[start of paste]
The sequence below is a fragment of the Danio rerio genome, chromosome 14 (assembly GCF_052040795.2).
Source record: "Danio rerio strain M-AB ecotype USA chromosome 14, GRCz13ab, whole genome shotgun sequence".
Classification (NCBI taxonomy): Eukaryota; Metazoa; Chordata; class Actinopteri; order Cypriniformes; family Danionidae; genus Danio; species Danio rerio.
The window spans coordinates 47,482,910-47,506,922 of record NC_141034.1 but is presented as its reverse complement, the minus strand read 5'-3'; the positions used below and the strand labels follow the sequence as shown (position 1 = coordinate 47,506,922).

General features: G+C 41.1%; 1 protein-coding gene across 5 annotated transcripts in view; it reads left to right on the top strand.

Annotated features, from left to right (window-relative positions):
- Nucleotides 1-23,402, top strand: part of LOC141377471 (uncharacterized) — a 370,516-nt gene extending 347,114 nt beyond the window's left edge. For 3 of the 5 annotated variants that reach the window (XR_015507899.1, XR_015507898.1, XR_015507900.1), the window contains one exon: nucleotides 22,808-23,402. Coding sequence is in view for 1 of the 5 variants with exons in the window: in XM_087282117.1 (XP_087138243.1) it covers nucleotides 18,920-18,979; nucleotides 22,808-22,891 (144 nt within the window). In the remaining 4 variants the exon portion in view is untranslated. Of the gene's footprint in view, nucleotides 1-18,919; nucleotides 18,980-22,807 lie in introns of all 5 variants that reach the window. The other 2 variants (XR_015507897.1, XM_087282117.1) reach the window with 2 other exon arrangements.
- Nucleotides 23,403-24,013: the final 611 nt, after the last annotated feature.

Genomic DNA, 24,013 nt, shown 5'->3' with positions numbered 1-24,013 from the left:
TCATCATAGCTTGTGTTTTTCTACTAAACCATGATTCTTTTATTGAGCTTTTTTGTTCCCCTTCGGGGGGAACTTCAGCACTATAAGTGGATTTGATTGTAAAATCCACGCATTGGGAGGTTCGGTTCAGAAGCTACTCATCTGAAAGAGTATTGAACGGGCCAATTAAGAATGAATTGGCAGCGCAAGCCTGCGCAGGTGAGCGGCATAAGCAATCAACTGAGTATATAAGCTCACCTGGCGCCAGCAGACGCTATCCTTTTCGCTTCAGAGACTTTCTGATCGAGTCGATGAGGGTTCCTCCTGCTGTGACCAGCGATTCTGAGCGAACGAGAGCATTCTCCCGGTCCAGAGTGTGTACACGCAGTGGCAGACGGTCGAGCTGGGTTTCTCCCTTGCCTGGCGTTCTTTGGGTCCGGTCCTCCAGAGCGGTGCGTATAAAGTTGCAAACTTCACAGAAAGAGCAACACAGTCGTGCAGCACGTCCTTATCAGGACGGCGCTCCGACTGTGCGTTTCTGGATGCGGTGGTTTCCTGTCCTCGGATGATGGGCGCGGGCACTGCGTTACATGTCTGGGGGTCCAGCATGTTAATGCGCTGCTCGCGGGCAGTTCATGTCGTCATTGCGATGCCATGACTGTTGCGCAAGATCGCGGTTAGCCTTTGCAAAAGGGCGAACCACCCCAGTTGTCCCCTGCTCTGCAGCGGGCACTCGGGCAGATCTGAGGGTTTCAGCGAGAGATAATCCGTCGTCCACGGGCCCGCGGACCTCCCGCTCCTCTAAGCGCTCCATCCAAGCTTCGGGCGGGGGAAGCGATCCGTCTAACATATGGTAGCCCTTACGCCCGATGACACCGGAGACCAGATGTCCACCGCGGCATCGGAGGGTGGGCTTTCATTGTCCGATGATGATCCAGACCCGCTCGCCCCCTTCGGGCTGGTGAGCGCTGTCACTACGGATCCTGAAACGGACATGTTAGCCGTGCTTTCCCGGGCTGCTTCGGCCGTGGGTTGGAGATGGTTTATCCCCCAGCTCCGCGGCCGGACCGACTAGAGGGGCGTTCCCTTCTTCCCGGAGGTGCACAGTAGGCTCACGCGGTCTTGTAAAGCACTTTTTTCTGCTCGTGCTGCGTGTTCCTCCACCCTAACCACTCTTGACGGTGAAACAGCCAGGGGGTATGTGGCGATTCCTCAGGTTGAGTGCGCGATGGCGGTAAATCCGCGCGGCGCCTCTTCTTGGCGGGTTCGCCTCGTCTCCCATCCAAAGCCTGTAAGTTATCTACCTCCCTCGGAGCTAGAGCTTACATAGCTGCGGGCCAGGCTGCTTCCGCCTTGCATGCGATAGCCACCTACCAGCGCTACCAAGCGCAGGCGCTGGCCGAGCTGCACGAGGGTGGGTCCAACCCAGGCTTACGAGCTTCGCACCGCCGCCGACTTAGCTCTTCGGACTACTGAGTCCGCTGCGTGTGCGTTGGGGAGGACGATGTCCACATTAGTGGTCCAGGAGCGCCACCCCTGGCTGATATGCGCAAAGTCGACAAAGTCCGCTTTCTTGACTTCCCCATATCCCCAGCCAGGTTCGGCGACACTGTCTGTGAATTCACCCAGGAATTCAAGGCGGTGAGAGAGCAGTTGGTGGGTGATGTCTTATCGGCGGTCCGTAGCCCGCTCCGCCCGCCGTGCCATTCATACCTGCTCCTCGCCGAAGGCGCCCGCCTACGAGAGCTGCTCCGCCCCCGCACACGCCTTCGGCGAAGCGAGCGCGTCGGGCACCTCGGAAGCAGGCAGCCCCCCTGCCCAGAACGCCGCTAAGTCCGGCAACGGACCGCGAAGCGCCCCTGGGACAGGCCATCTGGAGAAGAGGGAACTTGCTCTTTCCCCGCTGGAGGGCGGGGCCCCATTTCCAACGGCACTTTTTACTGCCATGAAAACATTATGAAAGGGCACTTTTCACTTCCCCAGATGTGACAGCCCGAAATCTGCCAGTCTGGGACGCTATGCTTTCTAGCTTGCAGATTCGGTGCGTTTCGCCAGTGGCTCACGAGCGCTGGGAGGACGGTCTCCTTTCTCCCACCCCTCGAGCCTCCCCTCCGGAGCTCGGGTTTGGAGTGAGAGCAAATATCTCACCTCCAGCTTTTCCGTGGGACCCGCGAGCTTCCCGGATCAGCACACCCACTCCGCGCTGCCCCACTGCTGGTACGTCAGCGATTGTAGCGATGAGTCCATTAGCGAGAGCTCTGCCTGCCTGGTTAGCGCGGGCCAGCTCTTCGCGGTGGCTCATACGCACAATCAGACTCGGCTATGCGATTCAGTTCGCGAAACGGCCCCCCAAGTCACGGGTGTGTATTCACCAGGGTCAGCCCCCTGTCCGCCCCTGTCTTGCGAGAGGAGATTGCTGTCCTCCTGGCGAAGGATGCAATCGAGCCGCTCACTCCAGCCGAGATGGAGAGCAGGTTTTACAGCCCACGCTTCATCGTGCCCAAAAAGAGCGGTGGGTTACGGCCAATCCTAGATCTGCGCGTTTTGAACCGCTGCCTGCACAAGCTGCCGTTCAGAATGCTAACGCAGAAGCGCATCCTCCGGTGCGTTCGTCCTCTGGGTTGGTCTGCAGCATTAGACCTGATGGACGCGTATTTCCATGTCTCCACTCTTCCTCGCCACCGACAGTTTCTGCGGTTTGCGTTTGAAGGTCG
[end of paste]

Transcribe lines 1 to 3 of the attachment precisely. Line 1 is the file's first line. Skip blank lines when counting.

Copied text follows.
The sequence below is a fragment of the Danio rerio genome, chromosome 14 (assembly GCF_052040795.2).
Source record: "Danio rerio strain M-AB ecotype USA chromosome 14, GRCz13ab, whole genome shotgun sequence".
Classification (NCBI taxonomy): Eukaryota; Metazoa; Chordata; class Actinopteri; order Cypriniformes; family Danionidae; genus Danio; species Danio rerio.